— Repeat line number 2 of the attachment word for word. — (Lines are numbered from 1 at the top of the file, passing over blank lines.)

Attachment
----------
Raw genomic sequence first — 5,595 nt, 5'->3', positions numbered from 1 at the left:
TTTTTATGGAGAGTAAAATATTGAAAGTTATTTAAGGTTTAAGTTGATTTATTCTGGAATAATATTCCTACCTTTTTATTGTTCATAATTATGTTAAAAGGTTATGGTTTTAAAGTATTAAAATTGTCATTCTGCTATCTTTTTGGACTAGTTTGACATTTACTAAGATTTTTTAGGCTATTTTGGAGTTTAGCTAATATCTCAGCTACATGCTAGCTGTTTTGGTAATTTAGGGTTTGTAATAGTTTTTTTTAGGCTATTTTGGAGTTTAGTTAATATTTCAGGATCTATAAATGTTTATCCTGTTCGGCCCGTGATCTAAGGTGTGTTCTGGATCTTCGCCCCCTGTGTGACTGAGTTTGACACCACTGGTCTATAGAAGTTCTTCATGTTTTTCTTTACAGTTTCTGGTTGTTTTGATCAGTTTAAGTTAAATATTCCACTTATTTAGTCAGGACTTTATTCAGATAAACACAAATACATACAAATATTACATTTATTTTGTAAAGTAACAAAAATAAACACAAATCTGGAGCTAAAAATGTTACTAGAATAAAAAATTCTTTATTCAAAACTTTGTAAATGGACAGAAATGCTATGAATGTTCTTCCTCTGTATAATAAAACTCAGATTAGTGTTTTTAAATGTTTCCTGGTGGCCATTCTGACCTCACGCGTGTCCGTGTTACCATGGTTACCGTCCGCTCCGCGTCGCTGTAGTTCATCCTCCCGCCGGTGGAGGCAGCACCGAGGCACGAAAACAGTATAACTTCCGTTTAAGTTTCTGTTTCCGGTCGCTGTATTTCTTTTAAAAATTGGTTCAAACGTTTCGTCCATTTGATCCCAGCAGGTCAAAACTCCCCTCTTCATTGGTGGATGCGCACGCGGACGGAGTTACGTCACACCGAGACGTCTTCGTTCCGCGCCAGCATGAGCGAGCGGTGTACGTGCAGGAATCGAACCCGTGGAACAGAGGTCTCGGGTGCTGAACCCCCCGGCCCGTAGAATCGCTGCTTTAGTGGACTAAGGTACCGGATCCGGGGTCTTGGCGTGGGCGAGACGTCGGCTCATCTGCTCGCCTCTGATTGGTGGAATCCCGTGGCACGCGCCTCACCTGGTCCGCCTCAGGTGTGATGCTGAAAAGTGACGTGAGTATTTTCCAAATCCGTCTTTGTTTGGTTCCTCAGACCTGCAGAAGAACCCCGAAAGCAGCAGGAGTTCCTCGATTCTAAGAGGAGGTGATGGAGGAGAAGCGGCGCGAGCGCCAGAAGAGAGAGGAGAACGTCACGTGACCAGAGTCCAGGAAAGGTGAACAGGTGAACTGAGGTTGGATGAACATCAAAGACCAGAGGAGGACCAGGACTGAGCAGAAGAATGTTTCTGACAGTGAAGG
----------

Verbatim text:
TTTTTATGGAGAGTAAAATATTGAAAGTTATTTAAGGTTTAAGTTGATTTATTCTGGAATAATATTCCTACCTTTTTATTGTTCATAATTATGTTAAAAGGTTATGGTTTTAAAGTATTAAAATTGTCATTCTGCTATCTTTTTGGACTAGTTTGACATTTACTAAGATTTTTTAGGCTATTTTGGAGTTTAGCTAATATCTCAGCTACATGCTAGCTGTTTTGGTAATTTAGGGTTTGTAATAGTTTTTTTTAGGCTATTTTGGAGTTTAGTTAATATTTCAGGATCTATAAATGTTTATCCTGTTCGGCCCGTGATCTAAGGTGTGTTCTGGATCTTCGCCCCCTGTGTGACTGAGTTTGACACCACTGGTCTATAGAAGTTCTTCATGTTTTTCTTTACAGTTTCTGGTTGTTTTGATCAGTTTAAGTTAAATATTCCACTTATTTAGTCAGGACTTTATTCAGATAAACACAAATACATACAAATATTACATTTATTTTGTAAAGTAACAAAAATAAACACAAATCTGGAGCTAAAAATGTTACTAGAATAAAAAATTCTTTATTCAAAACTTTGTAAATGGACAGAAATGCTATGAATGTTCTTCCTCTGTATAATAAAACTCAGATTAGTGTTTTTAAATGTTTCCTGGTGGCCATTCTGACCTCACGCGTGTCCGTGTTACCATGGTTACCGTCCGCTCCGCGTCGCTGTAGTTCATCCTCCCGCCGGTGGAGGCAGCACCGAGGCACGAAAACAGTATAACTTCCGTTTAAGTTTCTGTTTCCGGTCGCTGTATTTCTTTTAAAAATTGGTTCAAACGTTTCGTCCATTTGATCCCAGCAGGTCAAAACTCCCCTCTTCATTGGTGGATGCGCACGCGGACGGAGTTACGTCACACCGAGACGTCTTCGTTCCGCGCCAGCATGAGCGAGCGGTGTACGTGCAGGAATCGAACCCGTGGAACAGAGGTCTCGGGTGCTGAACCCCCCGGCCCGTAGAATCGCTGCTTTAGTGGACTAAGGTACCGGATCCGGGGTCTTGGCGTGGGCGAGACGTCGGCTCATCTGCTCGCCTCTGATTGGTGGAATCCCGTGGCACGCGCCTCACCTGGTCCGCCTCAGGTGTGATGCTGAAAAGTGACGTGAGTATTTTCCAAATCCGTCTTTGTTTGGTTCCTCAGACCTGCAGAAGAACCCCGAAAGCAGCAGGAGTTCCTCGATTCTAAGAGGAGGTGATGGAGGAGAAGCGGCGCGAGCGCCAGAAGAGAGAGGAGAACGTCACGTGACCAGAGTCCAGGAAAGGTGAACAGGTGAACTGAGGTTGGATGAACATCAAAGACCAGAGGAGGACCAGGACTGAGCAGAAGAATGTTTCTGACAGTGAAGG